An El Segundo, CA-based medical billing company has agreed to pay the federal government $4.6 million to settle fraud allegations stemming from overcharges at the company's Medicare and Medicaid operations in California and Louisiana, the Department of Justice said.
Federal prosecutors alleged that Janzen, Johnston & Rockwell Emergency Medicine Management Services Inc. inflated claims that it had coded on behalf of emergency room physicians in Louisiana and California.
From approximately 2000 through 2007, JJ&R used a coding formula that tended to generate claims for a marginally higher level of evaluation and management service than physicians had actually provided. JJ&R also routinely added charges to the evaluation and management claim for minor services, such as pulse oximetry, which had been provided by hospital nurses or physicians, DOJ said in a media release.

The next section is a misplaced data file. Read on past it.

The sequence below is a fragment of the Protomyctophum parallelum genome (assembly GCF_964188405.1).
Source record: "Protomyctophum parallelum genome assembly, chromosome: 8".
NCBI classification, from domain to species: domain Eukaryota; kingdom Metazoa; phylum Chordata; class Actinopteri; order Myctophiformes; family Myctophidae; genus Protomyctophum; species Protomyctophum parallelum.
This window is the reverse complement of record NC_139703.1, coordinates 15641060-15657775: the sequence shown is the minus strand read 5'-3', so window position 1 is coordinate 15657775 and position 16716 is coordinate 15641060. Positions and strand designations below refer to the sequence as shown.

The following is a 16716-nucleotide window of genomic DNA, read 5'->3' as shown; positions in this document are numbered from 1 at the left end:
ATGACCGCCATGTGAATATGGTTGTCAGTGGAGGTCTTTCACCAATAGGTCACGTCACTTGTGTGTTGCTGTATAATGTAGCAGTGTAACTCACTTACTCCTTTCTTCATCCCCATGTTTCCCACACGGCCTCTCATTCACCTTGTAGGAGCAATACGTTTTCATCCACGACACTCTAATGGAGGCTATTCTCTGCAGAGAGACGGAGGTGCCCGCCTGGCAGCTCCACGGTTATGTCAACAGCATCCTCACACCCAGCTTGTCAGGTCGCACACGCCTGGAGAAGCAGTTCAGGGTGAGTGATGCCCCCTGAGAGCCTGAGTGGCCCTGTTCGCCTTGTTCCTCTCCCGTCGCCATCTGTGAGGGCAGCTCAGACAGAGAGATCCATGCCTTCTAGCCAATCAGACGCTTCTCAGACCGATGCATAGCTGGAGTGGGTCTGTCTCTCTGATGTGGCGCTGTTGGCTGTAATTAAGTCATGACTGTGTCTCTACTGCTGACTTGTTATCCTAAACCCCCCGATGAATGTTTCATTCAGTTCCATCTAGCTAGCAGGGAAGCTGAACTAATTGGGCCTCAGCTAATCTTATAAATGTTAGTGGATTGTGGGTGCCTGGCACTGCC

All the while, JJ&R allegedly often failed to comply with Medicare's coding rules governing claims for teaching physicians, resulting in claims that were not properly payable. The coding practices had a relatively small impact on the reimbursement of any particular claim. Over time, however, they generated significant overpayments from Medicare and Medicaid, DOJ said.
"Inflating individual healthcare claims by even small amounts can cause significant losses to Medicare and Medicaid," Tony West, Assistant Attorney General for DOJ's Civil Division, said in a media release. "Taxpayers should not be on the hook for charges that shouldn't have been added or claims that shouldn't have been submitted."